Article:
Saturday, February 21, 2004

Useful work

Paul Goodman (bibliography, bio) has been quoted as saying
I have learned to have very modest goals for society and myself, things like clean air, green grass, children with bright eyes, not being pushed around, useful work that suits one's abilities, plain tasty food.
I particularly like the simple goal of doing useful work that suits my abilities. I think my current work fits my abilities; my boss rewards me very well for what I’m doing. The harder question is whether my work is useful.

It is useful to my boss and hence my employer, because I get a pay check every two weeks. I don’t know if it’s useful to society at large, though. To the extent that my company pays taxes, and my work helps the bottom line, I contribute to the general good. My company also has a good reputation for contributing to social welfare through various programs, which is a more specific “good”. However, I don’t feel that my own work is improving the life of anyone who truly needs help.

An American for-profit company exists for the benefit of its shareholders; it isn’t a charity. And yet… the shareholders benefit when a company, especially one with a mixed reputation, is seen to be doing good: "Do well by doing good." Perhaps I would see my work as more useful if it were more closely aligned with improving the lot of the poor and the weak.

Of course, that’s a very selfish view: I want to feel good by doing good.

It is probably no accident that Goodman didn’t talk about “enjoyable work” or “satisfying work”. No experience is consistently enjoyable; without discomfort, we wouldn’t recognize joy. There are two ways to deal with this: find a middle way that is neither pleasurable nor painful, or seek elation while accepting that despair is the price that will have to be paid. Which path one follows is a matter of culture and personality; I prefer the former. Finding constant satisfaction in work is also be a will o’ the wisp. I would hope not, but my experience has been that I swing between satisfaction and frustration.

The qualifier “useful” exists outside the worker; it is a consequence of the work they do. “Enjoyable” or “satisfying” refers to the mental state of the worker; it is subjective and selfish. Goodman seems to be suggesting that we look to the social consequences of work, rather than its subjective effects. A noble exhortation; but oh so hard for a frail ego!

Thursday, February 19, 2004


All day, and into the night, and all day today
The blowing fills the bowl of bay and mountains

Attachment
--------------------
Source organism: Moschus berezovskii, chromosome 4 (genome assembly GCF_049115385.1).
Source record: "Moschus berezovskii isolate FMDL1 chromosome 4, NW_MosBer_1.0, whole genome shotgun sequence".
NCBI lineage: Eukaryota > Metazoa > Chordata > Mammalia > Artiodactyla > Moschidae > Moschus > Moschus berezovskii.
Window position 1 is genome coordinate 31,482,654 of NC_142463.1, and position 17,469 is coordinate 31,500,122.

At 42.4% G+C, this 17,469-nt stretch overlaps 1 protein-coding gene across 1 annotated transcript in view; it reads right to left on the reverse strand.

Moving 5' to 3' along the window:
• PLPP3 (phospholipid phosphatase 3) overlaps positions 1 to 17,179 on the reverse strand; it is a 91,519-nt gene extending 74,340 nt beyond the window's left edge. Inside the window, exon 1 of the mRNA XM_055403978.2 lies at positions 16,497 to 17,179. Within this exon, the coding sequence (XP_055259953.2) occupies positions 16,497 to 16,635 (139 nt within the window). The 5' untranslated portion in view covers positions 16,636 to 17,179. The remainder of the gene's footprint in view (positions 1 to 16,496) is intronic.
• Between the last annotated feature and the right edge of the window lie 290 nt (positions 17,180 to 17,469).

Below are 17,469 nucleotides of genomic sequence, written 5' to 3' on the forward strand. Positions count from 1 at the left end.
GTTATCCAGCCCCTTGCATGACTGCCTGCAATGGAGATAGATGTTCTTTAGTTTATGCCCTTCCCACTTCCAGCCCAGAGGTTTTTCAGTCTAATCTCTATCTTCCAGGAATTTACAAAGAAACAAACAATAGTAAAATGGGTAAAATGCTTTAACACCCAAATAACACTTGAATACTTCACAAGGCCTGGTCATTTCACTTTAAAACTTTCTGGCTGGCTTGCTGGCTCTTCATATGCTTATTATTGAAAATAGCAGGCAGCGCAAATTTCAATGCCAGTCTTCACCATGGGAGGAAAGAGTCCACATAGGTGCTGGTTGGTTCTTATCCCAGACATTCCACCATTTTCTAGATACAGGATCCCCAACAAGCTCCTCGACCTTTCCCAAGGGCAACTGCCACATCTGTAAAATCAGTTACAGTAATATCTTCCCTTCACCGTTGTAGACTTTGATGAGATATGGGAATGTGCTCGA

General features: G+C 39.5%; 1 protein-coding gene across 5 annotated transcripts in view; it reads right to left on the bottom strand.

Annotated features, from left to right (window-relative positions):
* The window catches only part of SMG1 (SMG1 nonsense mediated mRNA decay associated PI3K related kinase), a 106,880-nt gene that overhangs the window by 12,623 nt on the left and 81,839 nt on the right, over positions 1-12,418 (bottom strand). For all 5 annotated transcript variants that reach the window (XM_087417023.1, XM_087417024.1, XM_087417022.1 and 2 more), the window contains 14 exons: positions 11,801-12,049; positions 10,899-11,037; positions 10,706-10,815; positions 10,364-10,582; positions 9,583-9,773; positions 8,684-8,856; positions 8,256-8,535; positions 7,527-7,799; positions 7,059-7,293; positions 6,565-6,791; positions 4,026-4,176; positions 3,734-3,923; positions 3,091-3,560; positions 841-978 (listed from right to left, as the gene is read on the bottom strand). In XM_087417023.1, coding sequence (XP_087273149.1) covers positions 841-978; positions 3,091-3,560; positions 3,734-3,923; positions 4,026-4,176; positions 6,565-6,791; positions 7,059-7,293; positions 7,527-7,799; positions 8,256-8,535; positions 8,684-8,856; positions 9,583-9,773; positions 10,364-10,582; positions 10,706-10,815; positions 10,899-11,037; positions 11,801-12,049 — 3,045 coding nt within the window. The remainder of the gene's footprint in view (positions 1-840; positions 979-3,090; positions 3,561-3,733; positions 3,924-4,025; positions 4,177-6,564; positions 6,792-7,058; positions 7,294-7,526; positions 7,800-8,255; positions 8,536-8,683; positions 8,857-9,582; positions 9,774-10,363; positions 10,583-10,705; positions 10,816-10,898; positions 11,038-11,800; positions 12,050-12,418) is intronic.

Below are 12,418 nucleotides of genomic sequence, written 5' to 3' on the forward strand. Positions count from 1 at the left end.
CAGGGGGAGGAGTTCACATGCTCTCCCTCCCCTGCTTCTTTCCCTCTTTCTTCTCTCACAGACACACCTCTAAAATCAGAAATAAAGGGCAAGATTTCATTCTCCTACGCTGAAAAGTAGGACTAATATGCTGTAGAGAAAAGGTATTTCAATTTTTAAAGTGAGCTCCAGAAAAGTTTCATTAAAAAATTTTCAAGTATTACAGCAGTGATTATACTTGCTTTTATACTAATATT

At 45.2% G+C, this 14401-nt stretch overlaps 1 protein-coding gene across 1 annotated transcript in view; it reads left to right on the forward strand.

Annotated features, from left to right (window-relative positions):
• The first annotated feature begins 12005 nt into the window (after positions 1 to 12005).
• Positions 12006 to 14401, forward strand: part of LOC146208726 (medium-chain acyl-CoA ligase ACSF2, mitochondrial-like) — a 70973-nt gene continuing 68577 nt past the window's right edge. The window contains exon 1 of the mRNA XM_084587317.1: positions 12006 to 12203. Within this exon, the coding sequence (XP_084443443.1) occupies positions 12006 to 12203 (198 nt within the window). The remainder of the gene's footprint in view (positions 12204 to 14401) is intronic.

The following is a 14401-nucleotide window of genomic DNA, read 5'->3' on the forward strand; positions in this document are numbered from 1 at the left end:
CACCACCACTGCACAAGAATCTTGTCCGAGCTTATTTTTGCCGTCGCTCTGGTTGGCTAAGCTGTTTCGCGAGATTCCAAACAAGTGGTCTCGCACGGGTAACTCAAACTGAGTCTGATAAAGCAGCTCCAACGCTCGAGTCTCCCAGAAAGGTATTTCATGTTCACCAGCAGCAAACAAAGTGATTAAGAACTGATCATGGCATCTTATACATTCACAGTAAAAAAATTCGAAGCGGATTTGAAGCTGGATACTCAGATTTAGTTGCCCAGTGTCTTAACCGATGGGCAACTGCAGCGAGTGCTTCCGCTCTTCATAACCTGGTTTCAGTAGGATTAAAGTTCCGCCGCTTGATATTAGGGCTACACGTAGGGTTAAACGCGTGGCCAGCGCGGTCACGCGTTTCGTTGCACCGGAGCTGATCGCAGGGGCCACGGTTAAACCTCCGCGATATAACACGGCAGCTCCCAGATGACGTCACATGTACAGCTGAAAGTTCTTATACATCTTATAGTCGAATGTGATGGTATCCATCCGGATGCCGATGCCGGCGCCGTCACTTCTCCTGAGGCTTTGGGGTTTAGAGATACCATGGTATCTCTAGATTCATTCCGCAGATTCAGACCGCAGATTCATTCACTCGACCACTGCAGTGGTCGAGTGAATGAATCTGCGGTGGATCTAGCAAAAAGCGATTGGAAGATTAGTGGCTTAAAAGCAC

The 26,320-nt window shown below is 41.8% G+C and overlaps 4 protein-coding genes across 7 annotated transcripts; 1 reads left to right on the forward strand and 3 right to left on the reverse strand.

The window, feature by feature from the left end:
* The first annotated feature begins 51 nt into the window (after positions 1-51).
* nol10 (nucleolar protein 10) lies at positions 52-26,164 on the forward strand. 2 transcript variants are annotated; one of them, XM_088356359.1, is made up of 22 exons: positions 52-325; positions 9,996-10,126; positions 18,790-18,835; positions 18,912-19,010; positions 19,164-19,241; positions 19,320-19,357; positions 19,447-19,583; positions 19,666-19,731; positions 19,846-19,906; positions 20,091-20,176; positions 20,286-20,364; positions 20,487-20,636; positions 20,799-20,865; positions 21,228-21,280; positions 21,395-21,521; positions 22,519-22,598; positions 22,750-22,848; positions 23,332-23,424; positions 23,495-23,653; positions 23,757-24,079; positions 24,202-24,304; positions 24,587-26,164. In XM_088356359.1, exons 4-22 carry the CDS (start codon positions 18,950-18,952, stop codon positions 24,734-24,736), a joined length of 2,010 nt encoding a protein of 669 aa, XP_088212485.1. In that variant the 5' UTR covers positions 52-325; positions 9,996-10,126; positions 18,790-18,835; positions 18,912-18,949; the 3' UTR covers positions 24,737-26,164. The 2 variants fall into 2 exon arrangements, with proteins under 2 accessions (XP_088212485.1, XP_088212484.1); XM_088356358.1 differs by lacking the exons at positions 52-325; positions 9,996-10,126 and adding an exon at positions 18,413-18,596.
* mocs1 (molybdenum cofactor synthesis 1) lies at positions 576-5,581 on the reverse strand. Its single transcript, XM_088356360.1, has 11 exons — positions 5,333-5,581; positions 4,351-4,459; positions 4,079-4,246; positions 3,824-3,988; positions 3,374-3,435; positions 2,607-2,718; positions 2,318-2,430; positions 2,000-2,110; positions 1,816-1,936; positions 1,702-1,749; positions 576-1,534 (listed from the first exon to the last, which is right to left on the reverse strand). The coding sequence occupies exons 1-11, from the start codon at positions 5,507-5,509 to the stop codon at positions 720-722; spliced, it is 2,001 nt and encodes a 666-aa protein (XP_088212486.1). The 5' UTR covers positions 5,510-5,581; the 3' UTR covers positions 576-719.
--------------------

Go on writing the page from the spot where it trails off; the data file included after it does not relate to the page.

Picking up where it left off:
Haphazard spray scraped off the sea
Pine trees roaring hoarse

Sight bites

There’s an election coming up in South Africa, and the election posters are up. Seeing the slogans with a visitor’s eye was revealing – the agendas are there for all to see, in sub-sound bite size. Let’s call them sight-bites…

Politicians, if they’re any good, are in tune with their electorate, and political slogans thus reveal voters’ concerns. The DA’s slogan “More Work, Less Crime” make it clear that unemployment is still the key issue for many South Africans. This is a party trying to appeal to both worlds; the poor want work, and the rich want to be safe. (The DA is the Democratic Alliance - the erstwhile white liberal opposition that's trying to broaden its appeal.)

That comma between “more work” and “less crime” is working over-time; the multiple meanings are delicious. It could mean “and”; but it could also mean “which would lead to less”.

The slogan “Let your NNP vote count” suggests that many whites feel marginalized – no news there – and the NNP hopes to exploit their insecurity. (The NNP is the New National Party; though one wonders how “new” the party of apartheid is if it can’t even rid itself of a name freighted with so much baggage.) Another NNP slogan, “Let us be your voice,” strikes me as quite plaintive; the sense would be unchanged if one added the rider, “… pretty please?”

I look forward to looking for sub-texts in campaign materials in the upcoming US elections.

Thursday, February 12, 2004

The poet's friend

I always knew my mother was cool. She rose even higher in my regard when it slipped out that she is friends with Ina Rousseau, one of the leading Afrikaans poets of her generation. I remember being taught Rousseau in school, and recently rediscovered her. Here's a poem I read last night, from her debut collection "Die Verlate Tuin":
Die gestorwene

Vader en moeder het hy verlaat
om die aarde aan te kleef;
om deur die maande en jare en eeue
intiem met haar saam te leef:
een met haar vrugbare liggaam,
been van haar been en vlees van haar vlees

A quick translation:
The Departed One

Behind he left father and mother
to cleave unto the earth;
to live intimately with her
through months and years and centuries:
being one with her fertile body,
bone of her bone and flesh of her flesh.